After 150 years of boom and bust, Toronto’s Junction neighbourhood is being redefined. Mary Novakovich takes to its bars and restaurants to discover what’s hot about the city’s hippest neighbourhood.
Things weren’t looking too promising when the taxi dropped us off on a dusty road with a railway on one side and grim-looking industrial units on the other. “We’ll take you out to the Junction,” my Toronto friends said. “It’s a cool place. Lots going on. Full of craft breweries. You’ll love it.” Possibly, but the initial signs weren’t good.
I lived in Toronto in the mid-1980s, when my flat was a good 5km east of the Junction yet still felt like the Wild West in the days when Queen Street West was the hub of the hip universe. Thirty years later, Toronto’s twentysomethings have been priced out of the centre and are discovering a new Wild West where the rents are much cheaper.
Only the Junction isn’t so new. And you could argue that it’s less wild now than it was in the nineteenth century. The Junction – named for the four railways that crossed into the neighbourhood – was a hive of industry back then, with a large number of taverns to keep the many railway and factory workers well watered.
Unfortunately, the taverns did too good a job: by 1904, residents had had enough of the debauchery on their doorstep and voted for a ban on the sale of alcohol. The district stayed dry until 2000. They’ve been making up for lost time ever since.
While the Junction has had its periods of boom and bust over the past century and a half – some really quite bleak – this is clearly boom time. Shops and small warehouses that had gone bust in low periods have now been taken over by juice bars, restaurants and cool cafés.
The industrial shock we faced on arrival was all forgiven within a few minutes of walking through the door of Junction Craft Brewing – part tap room, part shop and total brewery. It had all the hipster hallmarks you would expect from a small-scale yet busy craft brewery: industrial chic interior, chunky wooden tables, artfully arranged barrels and some really good beer in an agreeably laid-back atmosphere. If you can’t decide on which beer to choose, you can have a flight of four small glasses of whatever’s on tap. The Tracklayer’s Krolsch was particularly refreshing.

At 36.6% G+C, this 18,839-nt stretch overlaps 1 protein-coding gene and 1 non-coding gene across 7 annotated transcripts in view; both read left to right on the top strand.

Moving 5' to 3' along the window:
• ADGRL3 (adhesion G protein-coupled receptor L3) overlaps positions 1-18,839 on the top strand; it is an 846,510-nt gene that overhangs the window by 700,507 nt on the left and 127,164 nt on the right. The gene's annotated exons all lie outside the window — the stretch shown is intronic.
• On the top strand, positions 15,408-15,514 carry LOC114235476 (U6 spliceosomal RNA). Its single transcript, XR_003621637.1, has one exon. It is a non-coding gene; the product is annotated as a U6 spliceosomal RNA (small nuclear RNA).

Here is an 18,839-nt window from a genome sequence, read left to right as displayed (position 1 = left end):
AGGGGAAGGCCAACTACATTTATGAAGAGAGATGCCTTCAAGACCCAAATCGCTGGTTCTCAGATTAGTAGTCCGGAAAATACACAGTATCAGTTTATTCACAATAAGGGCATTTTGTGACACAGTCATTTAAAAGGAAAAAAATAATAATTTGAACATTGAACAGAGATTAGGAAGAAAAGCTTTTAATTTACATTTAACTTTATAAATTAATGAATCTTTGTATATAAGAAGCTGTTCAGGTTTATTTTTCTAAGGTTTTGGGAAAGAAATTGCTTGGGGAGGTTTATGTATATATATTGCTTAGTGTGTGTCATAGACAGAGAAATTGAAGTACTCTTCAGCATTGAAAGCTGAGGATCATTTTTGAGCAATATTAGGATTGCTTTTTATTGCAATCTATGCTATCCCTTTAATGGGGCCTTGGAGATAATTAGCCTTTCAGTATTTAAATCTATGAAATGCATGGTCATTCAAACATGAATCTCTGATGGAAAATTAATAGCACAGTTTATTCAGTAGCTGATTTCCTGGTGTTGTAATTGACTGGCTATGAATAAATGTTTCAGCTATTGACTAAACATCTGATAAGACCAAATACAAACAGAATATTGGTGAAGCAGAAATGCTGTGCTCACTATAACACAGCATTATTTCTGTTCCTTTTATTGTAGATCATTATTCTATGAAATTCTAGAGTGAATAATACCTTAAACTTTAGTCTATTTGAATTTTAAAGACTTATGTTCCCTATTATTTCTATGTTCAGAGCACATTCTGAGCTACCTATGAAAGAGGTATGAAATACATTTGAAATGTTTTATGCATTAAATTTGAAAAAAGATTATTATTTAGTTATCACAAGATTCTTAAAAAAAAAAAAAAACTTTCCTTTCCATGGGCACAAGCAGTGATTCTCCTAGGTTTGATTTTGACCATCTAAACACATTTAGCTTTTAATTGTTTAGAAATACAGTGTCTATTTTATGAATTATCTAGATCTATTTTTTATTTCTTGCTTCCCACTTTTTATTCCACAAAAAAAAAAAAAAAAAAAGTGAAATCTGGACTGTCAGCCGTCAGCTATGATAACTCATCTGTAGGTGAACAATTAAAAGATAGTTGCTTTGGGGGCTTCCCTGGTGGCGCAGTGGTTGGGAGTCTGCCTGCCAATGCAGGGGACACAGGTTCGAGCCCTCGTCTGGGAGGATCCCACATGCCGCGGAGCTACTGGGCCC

It was tempting to stay for a third round (the first two went down far too easily), or even pop next door to the Toronto Distillery Co for a taste of organic gins and whiskies. But the promise of Toronto’s best southern fried chicken was waiting for us. And more craft beer.
Within a few minutes we escaped the nondescript railway sidings and wandered down Keele Street to Dundas Street West, which was one long line of bars and restaurants – all of them buzzing. A Canadian friend told me how he grew up in this neighbourhood and still couldn’t quite believe how it became so trendy. It was such an ordinary-looking district, he said, and I couldn’t help but agree. Architecturally, its appeal wasn’t obvious, but the answer wasn’t long in coming.
On Dundas Street West we entered our second craft brewery of the evening, Indie Ale House. It was less rough and ready than Junction Craft Brewing, with warm exposed brick walls and a beer shop at the entrance. And the best southern fried chicken in Toronto? It really was, even if I couldn’t do justice to the gargantuan portion on my plate. And the accompanying glass of Iron Lady was considerably more palatable than its steely namesake.
Our next stop on the Junction line was 3030, a cavernous space that combines a bar with a restaurant and a music venue. A row of vintage pinball machines made one wall glow and flash and ping, and at the far back was a stage where a bearded DJ was setting up his computer.
The bar was championing Ontario craft beers, with offerings from Mill Street Brewery, Hogtown Brewers, Beau’s and, of course, its near neighbour Junction Craft Brewing. A pint of Beau’s Lug-Tread slipped down pleasantly, though I discovered later that Beau’s makes an ale that has possibly Canada’s best beer name: Beaver River IPEh?.
The menu carried the two words that usually make my heart sink: small plates. But from what I could see, 3030 was sensibly subverting the rip-off European version of this insidious trend by offering relatively big plates of food for small prices – about $5 (£2.60) a pop. That was more like it.
The whole area was shabby-chic central. Some of the interiors probably came from a shop like Smash (smash.to), a local showroom where salvaged furniture has been given a new lease of life in fun and innovative ways. Rather like the Junction itself, which has finally found itself on the right side of the tracks.
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